That seen, I then decided to descend the escarpment back into the lowlands - dropping off the cliff, it was an immediate transformation back into an Afrotropic butterfly mix - Purple-brown Hairstreaks, many of both pansies, African Ringlets, many Plain Tigers, a colony of Mediterranean Tiger Blues and, always stately, several Citrus Swallowtails. The Goldilocks zone however was unfortunately mostly in cloud and, by the time I was in full sun, I had descended from 2300 m to about 750 metres, already becoming too hot and dry to support much other than Blue-spotted Arabs and Tiny Grass Blues.

Time to head for the coast, a drive of a couple of hours through parched land at 37 C. Somewhere about midway, I spotted a patch of relative greenery and made a short detour …and what an amazing discovery - Wadi Ileeb, an oasis of fresh flowing water, a series of shallow pools and abundant birds! Clearly a very welcome sight for migrating birds, herons were packed in - at least 130 Squaccos, four Purple Herons, one Grey Heron, about 40 Little Egrets, 35 Cattle Egrets and, the only one of the trip, one Great White Egret. Also Spoonbill and four Glossy Ibis. Equally impressive, a flock of about 400 Yellow Wagtails, almost all males and a split between about one-third blue-headed flava wagtails and two-thirds the stunning black-headed feldegg birds. Also about 60 Red-throated Pipits, many in full summer dress. And just to round the birds off, as well as Black Scrub-Robin and an overhead Booted Eagle, I had the good fortune to flush a Common Buttonquail.

Quite a few butterflies here too - now being firmly in the hot lowlands, this was absolutely the desert mix - Blue-spotted Arabs and Plain Tigers predominant, African Migrants next, then a smaller numbers of Dark Blue Pansies and African Grass Blues.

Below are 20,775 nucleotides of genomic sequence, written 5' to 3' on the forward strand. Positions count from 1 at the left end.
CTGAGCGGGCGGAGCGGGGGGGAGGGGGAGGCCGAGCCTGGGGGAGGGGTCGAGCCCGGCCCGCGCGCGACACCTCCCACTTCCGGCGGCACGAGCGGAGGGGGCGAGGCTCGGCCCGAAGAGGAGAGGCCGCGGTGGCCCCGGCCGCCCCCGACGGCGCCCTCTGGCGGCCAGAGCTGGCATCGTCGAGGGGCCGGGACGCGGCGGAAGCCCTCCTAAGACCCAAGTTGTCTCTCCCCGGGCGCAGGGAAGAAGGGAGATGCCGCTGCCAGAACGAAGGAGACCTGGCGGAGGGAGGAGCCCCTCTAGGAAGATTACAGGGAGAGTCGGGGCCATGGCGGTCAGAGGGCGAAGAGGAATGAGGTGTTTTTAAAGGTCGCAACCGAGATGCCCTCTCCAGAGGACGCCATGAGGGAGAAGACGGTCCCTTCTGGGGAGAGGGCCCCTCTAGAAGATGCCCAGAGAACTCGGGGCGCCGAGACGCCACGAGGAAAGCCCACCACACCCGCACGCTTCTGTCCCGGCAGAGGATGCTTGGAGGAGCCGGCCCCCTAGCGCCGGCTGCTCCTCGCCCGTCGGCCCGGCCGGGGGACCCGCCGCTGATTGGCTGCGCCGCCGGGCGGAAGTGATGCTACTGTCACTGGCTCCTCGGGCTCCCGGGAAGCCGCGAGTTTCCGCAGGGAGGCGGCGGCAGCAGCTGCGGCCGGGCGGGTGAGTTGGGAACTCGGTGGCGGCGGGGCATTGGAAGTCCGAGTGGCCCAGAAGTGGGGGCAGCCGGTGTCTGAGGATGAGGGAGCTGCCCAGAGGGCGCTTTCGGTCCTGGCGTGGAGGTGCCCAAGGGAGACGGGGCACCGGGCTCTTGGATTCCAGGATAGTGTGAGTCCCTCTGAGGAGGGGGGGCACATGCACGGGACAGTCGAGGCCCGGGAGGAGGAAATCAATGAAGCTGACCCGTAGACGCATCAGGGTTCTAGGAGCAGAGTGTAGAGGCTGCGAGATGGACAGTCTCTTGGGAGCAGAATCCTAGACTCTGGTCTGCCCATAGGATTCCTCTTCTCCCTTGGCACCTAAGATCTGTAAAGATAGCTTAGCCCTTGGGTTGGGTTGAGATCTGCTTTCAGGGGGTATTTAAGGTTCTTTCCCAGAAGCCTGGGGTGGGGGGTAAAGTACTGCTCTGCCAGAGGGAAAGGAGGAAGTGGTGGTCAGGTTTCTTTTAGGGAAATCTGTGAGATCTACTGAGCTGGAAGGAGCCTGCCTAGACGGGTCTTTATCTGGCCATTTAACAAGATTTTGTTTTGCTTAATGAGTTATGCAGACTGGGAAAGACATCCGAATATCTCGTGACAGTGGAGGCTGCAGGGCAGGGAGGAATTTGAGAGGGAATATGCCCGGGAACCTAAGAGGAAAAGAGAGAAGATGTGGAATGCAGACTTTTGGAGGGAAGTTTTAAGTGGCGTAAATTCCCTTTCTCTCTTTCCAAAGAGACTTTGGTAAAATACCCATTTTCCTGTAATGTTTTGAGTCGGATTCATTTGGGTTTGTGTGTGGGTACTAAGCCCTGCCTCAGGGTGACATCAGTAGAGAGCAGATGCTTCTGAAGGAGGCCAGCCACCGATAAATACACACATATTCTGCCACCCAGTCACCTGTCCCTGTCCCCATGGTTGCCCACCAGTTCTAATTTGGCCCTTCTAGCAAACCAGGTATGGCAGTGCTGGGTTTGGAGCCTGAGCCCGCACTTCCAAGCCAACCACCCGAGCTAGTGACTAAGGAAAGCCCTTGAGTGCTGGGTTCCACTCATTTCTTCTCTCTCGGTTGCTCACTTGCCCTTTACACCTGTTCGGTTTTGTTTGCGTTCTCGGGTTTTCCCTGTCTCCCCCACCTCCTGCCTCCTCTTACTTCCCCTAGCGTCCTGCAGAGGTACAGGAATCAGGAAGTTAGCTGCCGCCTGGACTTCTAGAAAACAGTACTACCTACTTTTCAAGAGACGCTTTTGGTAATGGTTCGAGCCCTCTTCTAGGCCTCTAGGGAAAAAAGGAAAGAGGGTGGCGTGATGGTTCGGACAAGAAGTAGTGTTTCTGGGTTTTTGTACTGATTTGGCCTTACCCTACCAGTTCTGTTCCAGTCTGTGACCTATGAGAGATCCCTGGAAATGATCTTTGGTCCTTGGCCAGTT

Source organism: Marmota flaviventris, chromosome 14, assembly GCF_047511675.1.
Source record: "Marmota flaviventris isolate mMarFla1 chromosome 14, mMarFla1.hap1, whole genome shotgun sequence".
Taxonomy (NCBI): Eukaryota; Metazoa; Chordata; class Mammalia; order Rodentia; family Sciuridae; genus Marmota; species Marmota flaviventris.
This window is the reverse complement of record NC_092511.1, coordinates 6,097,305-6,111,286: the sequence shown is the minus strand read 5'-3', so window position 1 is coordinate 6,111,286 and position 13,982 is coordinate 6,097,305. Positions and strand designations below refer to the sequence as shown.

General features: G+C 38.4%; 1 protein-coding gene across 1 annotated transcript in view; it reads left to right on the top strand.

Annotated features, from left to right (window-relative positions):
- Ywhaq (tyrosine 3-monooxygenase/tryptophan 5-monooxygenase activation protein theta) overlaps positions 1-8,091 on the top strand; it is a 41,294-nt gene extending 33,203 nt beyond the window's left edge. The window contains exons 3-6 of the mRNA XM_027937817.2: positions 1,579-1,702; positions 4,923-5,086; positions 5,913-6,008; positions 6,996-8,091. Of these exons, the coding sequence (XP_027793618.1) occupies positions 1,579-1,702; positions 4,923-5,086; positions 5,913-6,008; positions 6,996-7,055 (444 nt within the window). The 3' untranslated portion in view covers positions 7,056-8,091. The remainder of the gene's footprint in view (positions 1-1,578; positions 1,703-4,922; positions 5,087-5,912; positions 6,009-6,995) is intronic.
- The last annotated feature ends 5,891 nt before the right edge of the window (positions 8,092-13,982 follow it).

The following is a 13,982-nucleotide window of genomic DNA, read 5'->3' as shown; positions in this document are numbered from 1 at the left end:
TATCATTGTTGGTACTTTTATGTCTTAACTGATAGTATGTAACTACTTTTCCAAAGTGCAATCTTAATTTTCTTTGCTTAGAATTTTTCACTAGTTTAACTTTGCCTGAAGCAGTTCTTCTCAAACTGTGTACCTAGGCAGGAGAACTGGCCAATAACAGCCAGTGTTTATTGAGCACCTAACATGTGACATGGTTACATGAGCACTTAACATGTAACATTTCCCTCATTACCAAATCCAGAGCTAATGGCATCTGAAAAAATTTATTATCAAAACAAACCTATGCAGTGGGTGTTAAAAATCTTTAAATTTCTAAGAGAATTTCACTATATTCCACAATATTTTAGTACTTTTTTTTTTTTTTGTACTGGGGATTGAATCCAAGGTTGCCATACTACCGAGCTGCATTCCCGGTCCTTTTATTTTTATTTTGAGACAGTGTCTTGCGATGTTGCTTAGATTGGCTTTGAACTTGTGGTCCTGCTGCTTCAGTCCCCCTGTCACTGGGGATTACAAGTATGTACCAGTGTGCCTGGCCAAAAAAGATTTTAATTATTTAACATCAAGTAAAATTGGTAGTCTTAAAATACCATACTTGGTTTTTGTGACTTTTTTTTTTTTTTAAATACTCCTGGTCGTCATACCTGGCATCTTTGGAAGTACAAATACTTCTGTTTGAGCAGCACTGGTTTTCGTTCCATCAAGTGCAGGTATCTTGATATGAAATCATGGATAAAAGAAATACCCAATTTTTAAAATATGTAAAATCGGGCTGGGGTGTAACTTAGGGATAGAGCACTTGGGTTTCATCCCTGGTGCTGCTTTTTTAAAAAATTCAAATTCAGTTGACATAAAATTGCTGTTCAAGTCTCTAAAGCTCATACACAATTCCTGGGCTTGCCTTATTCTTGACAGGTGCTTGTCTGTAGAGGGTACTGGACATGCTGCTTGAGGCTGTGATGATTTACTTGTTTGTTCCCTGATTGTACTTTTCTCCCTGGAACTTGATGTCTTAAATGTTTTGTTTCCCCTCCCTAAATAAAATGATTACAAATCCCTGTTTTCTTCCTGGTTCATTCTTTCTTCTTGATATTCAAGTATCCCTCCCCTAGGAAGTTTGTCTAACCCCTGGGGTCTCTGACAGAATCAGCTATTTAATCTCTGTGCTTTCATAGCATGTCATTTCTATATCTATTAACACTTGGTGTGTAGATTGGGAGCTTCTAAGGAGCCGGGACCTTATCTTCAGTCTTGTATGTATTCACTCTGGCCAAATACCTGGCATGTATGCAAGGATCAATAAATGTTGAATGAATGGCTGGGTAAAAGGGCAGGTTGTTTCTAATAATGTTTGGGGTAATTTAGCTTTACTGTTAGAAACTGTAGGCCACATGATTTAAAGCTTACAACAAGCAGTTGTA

Excellent stop, thereafter continued across the desert, all amazingly green after recent rain. Stopped for the night at Albraaket, about 60 km south of Al Lith. No hotels here, made the mistake of sleeping in the car on the beach - hot and humid, first mosquitoes of the trip.
7 April. Al Lith, Acacia Tree & Mecca.

6.00 am, warm and muggy, Crab Plovers and assorted waders from the car as I awoke, a motley assortment of Sooty Gulls, White-eye Gulls and both Crested and Lesser Crested Terns lingering on the beach. Hoped-for passerines in the town's straggly corniche park didn't really materialise, so I decided to head 60 km north to see if I could explore the Al Lith area. Al Lith boasts extensive fish pools and mangrove systems, but access is largely not permitted. And that is what I found - a barrier across the road and a security guard. Managed to persuade him to let me through on foot and sat myself on the edge on a bank scanning mangroves opposite …three Brown Boobies at close range were a little unexpected this far north, plus several Striated Herons, a few Purple Herons, a Pink-backed Pelican, numerous terns and various waders. Fun didn't last long though, the security guard had clearly called back-up - a truck appeared and I was escorted out!